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Nutrition and Anemia

Spring 1999

A note from The field of medicine is constantly evolving. As a result, parts of this article may be outdated. Please keep this in mind, and be sure to visit other parts of our site for more recent information!

My name is Shelley and I have HIV. I am not a doctor or registered dietitian, I am a full-time student of HIV. I want to share with you what I am learning about anemia.

Anemia is a condition brought on by a decrease of the red blood cells in your body. Among its symptoms are fatigue and loss of appetite.

Studies show anemia can occur in 17% of asymptomatic HIV+ people and upwards of 66%-85% of us with advanced HIV and AIDS.

According to a survey conducted in 1996, physicians rank fatigue the second-most prevalent side-effect of treatment for HIV. Fatigue negatively affects a person's ability to work, and their outlook on life. Half of those with HIV said they never discuss fatigue with their doctors and 73% weren't aware that treatment for it exists.



Open and honest communication between you and your doctors is crucial. I've learned it's better to tell my doctor or P.A. all my complaints, big and small, and to fully describe how I'm feeling and getting along. I ask a lot of questions, too. This has helped me learn so much more about my body and my health. Your doctor should be told of all your symptoms. He or she will take tests to determine the cause. Your doctor will most likely give you a CBC (complete blood count) and check your iron and vitamin levels, including B-12 and folate. Vitamin deficiencies are a common and easily treatable cause of anemia and should not be overlooked. A doctor may prescribe B-12 injections or supplemental folic acid if your labs show deficiencies.

"Studies show anemia can occur in 17% of asymptomatic HIV positive people."

Building a relationship with a registered dietitian (R.D.) will help you understand your personal nutritional needs. Together you can improve your diet, identify possible food deficiencies and tailor your eating habits. This may help you maintain proper vitamin and nutrient levels. An R.D. can help improve your nutritional status and establish guidelines for you to follow. I have sought the wisdom of the registered dietitian at AIDS Project Los Angeles, my personal "food guru," Marcy Fenton, M.S., R.D. She and other R.D.'s are eager to answer questions and share their knowledge. Marcy has also helped me in finding information to write this article.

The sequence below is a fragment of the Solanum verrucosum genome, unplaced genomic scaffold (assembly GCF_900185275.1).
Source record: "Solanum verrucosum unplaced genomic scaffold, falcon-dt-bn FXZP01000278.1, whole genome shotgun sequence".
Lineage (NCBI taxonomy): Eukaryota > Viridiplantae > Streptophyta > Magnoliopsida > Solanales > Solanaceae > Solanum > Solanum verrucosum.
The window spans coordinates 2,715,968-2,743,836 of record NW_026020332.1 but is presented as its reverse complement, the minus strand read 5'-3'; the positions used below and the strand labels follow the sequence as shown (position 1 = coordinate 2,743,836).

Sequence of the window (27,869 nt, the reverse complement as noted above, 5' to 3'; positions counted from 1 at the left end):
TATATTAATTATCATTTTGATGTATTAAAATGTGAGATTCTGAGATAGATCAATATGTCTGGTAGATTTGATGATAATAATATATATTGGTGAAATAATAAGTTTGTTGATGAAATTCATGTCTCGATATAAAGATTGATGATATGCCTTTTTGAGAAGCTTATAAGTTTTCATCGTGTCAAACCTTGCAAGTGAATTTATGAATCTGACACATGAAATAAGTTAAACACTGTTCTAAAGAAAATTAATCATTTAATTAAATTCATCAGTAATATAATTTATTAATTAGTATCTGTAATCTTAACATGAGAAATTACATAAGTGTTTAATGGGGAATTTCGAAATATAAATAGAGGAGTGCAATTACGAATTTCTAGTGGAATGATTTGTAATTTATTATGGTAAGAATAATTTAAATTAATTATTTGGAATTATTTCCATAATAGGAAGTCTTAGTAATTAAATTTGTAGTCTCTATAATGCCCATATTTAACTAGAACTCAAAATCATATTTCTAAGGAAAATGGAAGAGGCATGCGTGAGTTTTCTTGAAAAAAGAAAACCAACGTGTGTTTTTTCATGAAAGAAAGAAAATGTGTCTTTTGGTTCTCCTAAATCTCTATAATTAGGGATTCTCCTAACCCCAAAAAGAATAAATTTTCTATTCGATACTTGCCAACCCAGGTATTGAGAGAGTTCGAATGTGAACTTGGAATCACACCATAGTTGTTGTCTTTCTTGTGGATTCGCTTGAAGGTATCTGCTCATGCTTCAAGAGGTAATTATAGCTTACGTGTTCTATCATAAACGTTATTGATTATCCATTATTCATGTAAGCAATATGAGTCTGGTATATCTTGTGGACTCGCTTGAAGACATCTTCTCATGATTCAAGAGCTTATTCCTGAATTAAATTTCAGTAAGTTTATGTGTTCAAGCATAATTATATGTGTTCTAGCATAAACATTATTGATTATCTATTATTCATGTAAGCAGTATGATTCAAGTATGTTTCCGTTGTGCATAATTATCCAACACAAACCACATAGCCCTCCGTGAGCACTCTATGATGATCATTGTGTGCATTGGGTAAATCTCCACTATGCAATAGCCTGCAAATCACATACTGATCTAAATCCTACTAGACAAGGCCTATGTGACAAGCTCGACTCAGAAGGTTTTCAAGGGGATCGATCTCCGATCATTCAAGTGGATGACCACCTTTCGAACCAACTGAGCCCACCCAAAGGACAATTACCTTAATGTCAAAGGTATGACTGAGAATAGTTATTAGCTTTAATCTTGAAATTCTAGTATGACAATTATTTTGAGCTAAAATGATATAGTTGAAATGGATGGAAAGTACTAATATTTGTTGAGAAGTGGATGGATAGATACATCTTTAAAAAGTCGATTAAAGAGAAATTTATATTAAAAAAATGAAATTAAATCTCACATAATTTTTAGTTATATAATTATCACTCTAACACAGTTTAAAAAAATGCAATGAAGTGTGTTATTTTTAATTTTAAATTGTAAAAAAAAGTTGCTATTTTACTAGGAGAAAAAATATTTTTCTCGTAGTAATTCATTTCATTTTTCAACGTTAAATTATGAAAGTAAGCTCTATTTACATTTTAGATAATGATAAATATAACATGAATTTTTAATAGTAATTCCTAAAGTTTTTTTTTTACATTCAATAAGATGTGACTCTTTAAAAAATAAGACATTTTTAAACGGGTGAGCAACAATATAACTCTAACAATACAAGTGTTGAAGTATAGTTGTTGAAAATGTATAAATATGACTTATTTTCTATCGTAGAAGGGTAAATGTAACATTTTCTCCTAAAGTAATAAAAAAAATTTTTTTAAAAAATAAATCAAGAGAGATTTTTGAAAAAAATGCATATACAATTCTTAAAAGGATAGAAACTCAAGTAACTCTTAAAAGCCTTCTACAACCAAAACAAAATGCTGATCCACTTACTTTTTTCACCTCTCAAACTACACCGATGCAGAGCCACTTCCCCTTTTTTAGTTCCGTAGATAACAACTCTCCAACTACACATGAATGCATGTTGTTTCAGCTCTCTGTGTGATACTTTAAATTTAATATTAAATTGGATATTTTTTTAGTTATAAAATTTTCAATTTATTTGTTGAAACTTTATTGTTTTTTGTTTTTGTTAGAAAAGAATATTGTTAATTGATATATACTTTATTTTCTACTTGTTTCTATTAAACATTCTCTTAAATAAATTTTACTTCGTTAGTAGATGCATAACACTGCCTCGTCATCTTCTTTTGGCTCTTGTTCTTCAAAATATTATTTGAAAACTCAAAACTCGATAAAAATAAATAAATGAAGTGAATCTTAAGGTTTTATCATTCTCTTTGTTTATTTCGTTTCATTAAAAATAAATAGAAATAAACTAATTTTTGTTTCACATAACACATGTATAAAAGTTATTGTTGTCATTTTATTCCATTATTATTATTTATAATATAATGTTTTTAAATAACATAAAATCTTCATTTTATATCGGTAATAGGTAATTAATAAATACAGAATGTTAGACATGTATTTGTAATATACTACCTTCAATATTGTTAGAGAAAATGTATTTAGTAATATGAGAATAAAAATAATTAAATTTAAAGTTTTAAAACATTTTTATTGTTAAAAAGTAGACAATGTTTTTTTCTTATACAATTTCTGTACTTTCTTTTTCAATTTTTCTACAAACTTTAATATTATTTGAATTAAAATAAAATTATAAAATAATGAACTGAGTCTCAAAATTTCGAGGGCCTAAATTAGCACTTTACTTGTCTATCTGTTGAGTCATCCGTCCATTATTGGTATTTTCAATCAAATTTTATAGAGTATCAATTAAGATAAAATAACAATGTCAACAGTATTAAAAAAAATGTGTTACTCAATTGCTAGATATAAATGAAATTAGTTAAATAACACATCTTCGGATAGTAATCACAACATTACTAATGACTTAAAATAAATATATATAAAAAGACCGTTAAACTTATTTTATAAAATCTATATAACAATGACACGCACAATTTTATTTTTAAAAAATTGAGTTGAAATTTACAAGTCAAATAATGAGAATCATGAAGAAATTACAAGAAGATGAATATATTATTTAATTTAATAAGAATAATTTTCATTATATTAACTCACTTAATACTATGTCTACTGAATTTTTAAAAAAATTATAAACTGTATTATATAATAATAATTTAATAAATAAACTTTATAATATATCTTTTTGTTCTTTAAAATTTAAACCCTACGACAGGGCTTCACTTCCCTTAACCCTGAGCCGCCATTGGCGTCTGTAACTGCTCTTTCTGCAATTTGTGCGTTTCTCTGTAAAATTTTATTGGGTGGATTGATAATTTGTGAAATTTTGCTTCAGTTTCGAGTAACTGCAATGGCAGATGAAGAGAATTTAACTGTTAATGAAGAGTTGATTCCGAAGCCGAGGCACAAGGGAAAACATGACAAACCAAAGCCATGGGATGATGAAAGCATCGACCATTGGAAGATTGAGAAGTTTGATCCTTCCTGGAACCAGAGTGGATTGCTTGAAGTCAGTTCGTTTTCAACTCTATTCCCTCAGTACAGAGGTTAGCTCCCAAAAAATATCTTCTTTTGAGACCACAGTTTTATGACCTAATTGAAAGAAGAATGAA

Eating Right

First, I have learned about some of the foods that contain these vitamins. B-12 (cobalamin) is found in meat, fish, shellfish, poultry and to a lesser degree milk. If you are a vegetarian suffering from anemia you may need to research other food sources of B-12. Folic Acid (folacin) is found in Brewer's Yeast, spinach, asparagus, dark leafy greens, lima beans and even beef liver.

To help coordinate your meds with a healthy diet write out your typical activity schedule, including times you take meds and eat meals. Write out everything you eat in a 24-hr period. This will help you see what you eat and if you are getting enough foods that contain needed vitamins and nutrients. Part of a good diet includes plenty of protein- and nutrient-rich foods.

It's not always easy to eat when suffering fatigue and loss of appetite. Absorption can be compromised when the ability or desire to prepare and eat food is reduced by fatigue, pain or depression. This can then play a negative role in getting the proper balance of needed vitamins.


If you have a poor energy level, some solutions are: eat small frequent meals; keep easy-to-prepare or ready-made foods available; prepare and freeze extra foods when energy levels are higher; keep a chair in the kitchen and sit down while preparing meals; increase activity and exercise when possible. If your appetite is poor: eat nutrient-dense foods and avoid high-fat "nutrient-empty" foods, avoid lying down flat after eating; drink liquids after meals not during.

Many of us know about the B.R.A.T. diet to combat diarrhea; eat soluble fibers like bananas, white rice, apple sauce and toast (B.R.A.T.) and avoid insoluble fibers like corn, nuts, raw fruits and veggies with skins on. Following these tips may help you overcome problems of fatigue that would interfere with your new diet plan.

The bottom-line is that anemia may be caused by numerous factors, most of which are out of our control. Proper nutrition and vitamin supplementation of B-12 and folic acid are within our control. It's nice to have the power to aid our own quest for good health. Talk to your doctors, seek out a registered dietitian familiar with HIV/AIDS and learn all you can on your own. Be your own #1 advocate for good health. You can make a difference. Below are a few sources for more information on Anemia, Fatigue and the role of good Nutrition.

Written Resources

Mary Romeyn, M.D. Nutrition and HIV: A New Model for Treatment. San Francisco: Jossey-Bass Publishers, 1995. (Nutrition and HIV from the perspective of the patient as well as the physician.)

C. Smigelski, Eat Up! Nutrition Advice and Food Ideas for People Living with HIV and AIDS. Cambridge, MA: Charlie Smigelski, 1996. (Booklet -- concise reference guide for eating right.)

Internet Resources

Find A Dietitian: (identifies R.D.'s claiming knowledge of HIV throughout the U.S.).

Nutrition and HIV Program: (fact sheets, nutrition class calenders and more).

A note from The field of medicine is constantly evolving. As a result, parts of this article may be outdated. Please keep this in mind, and be sure to visit other parts of our site for more recent information!

This article was provided by Women Alive. It is a part of the publication Women Alive Newsletter.
See Also
An Introduction to Dietary Supplements for People Living With HIV/AIDS
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